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Sorry to break my rule about responding in here, but it is not to debate, only to clarify.  Yes, DD5, assuming secession is possible and the seceded community is large and wealthy enough to defend itself against outside aggressors, a small community need only have a sufficiently large proportion of its own members believe in the benefits of maximal capitalism for anarcho-capitalism to be sustainable.

"the obligation to justice is founded entirely on the interests of society, which require mutual abstinence from property" -David Hume
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Aquila replied on Wed, Jun 16 2010 2:59 PM

Retopper brought up a similar point, and I don't quite get it. I don't see why anarchists somehow hurt the battle for limiting the state just because we believe things would be best if the state was done away with all together, or why arguing for a stateless society comes at the expense of arguing for reining back the state. It's not as if the populous will one day be given a ballot in which they may choose 1) the status quo, 2) a minimal state or 3) no state, and those arguing for no state take away votes from the minimal state option. A free market anarchist scholar also does not somehow take away from the minarchist argument; that one studies how law can be formed voluntarily and without the state, instead of studying how something like roads or education could be provided privately under a minimal state, does not hurt the minarchist struggle.

This is a wonderful point. Both minarchists and anarchists are working in the same direction. I see the debate between the two positions as an onion (representing a state). Both sides agree that almost all of the layers should be stripped away, it's just one or two layers at the absolute center that present us with a problem. Since there are dozens of layers on top of that, let's work together at repealing those rather than fighting over what to do once we reach the core. We are so far from it that it would be absurd to divide ourselves now.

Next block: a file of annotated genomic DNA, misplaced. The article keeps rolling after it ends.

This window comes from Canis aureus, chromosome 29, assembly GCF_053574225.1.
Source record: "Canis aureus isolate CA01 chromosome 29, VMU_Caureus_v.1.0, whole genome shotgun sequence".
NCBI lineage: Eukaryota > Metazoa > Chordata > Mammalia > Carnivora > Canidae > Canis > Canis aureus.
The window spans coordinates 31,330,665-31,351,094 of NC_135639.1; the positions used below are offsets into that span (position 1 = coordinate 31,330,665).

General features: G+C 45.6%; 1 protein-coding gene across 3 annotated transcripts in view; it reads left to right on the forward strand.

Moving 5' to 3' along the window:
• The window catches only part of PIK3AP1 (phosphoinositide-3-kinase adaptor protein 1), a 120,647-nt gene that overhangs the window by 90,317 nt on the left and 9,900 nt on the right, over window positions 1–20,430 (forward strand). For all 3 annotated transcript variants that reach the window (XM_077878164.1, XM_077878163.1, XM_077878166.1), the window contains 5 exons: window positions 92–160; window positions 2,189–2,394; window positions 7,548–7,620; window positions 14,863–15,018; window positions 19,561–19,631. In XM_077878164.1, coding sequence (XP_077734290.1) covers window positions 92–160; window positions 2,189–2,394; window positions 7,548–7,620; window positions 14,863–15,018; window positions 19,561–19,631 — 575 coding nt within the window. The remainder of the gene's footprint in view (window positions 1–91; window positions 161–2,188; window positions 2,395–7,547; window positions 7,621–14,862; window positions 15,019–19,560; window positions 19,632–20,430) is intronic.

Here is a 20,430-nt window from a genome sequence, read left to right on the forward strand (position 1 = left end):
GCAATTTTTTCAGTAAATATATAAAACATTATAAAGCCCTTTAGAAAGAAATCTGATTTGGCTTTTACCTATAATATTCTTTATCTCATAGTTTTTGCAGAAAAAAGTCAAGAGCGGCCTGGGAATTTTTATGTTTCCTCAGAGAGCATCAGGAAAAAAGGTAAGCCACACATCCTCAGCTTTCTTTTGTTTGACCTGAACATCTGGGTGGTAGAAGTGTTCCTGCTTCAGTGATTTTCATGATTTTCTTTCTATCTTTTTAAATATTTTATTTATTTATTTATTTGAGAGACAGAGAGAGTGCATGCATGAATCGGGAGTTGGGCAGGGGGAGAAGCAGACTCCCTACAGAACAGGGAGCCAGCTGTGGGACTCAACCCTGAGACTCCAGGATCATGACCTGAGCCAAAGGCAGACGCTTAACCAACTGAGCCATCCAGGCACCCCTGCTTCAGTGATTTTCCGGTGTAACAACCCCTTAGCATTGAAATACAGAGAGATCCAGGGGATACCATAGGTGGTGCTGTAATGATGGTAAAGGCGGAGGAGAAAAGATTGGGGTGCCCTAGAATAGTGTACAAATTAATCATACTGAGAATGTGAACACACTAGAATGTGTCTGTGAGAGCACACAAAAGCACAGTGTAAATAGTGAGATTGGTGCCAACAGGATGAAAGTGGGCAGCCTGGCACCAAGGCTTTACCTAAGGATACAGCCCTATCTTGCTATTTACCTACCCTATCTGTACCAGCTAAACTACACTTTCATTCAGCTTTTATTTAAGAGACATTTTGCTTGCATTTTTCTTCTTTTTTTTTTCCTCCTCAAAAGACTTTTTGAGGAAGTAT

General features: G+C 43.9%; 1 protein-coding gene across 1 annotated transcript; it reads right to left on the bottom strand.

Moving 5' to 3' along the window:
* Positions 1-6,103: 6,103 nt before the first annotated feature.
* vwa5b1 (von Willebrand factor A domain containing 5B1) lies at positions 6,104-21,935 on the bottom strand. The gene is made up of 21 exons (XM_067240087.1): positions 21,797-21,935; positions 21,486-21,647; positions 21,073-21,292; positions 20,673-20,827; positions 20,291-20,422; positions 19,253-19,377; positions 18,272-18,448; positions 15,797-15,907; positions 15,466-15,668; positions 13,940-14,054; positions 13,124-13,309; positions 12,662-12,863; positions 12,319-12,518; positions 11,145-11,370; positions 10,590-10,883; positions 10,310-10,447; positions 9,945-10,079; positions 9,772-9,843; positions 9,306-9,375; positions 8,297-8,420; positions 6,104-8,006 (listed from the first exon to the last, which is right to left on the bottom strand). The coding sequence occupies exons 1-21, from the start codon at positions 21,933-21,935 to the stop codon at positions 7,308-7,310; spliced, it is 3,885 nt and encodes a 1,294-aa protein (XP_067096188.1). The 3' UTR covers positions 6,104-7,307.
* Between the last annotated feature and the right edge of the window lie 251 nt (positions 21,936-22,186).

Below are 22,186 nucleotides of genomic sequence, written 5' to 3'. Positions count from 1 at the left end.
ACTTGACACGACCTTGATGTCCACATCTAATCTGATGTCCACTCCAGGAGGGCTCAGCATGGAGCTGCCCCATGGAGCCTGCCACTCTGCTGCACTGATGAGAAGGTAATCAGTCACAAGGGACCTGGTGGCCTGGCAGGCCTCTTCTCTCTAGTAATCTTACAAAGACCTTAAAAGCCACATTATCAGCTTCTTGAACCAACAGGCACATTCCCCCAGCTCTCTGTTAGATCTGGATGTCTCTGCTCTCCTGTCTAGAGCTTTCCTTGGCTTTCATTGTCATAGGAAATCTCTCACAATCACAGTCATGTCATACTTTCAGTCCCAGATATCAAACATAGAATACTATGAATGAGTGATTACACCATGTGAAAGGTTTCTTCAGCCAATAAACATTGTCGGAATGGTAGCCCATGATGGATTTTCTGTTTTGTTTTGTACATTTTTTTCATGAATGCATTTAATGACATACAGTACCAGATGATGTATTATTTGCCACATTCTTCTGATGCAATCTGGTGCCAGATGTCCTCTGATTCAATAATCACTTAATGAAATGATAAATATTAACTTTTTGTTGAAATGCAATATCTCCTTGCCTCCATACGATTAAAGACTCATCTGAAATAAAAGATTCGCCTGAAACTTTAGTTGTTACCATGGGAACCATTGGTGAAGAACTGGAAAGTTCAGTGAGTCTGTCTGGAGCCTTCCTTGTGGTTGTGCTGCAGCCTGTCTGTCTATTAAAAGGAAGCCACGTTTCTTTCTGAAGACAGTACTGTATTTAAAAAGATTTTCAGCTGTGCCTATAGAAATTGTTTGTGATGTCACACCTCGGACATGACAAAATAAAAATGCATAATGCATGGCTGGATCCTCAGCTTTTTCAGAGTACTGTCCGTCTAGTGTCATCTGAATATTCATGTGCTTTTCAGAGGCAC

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Aquila:
We are so far from it that it would be absurd to divide ourselves now.

I attempted to argue that point from the stance of allying with the anarcho-left towards our common goals on this thread.  Went over like a lead balloon.

"DISSENT WIL NOT BE TOLERATED!!!"

"What Stirner says is a word, a thought, a concept; what he means is no word, no thought, no concept. What he says is not what is meant, and what he means is unsayable." - Max Stirner, Stirner's Critics
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zero anarchic successes based  on tens of thousands of years of human history is not "ad hoc"  ---- it is significant.   

What is "debating" this type of person going to accomplish? Here is he is blatantly ignoring the history we've provided as evidence months ago. Talk about garbage on the front page.

Democracy means the opportunity to be everyone's slave.—Karl Kraus.

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His arguments from history surely could only amount to mixed democracy with sizeable government being the 'sustainable peak' that he can point to. his pushing a minarchy position is open to all the criticisms he makes of anarchy given the way he argues.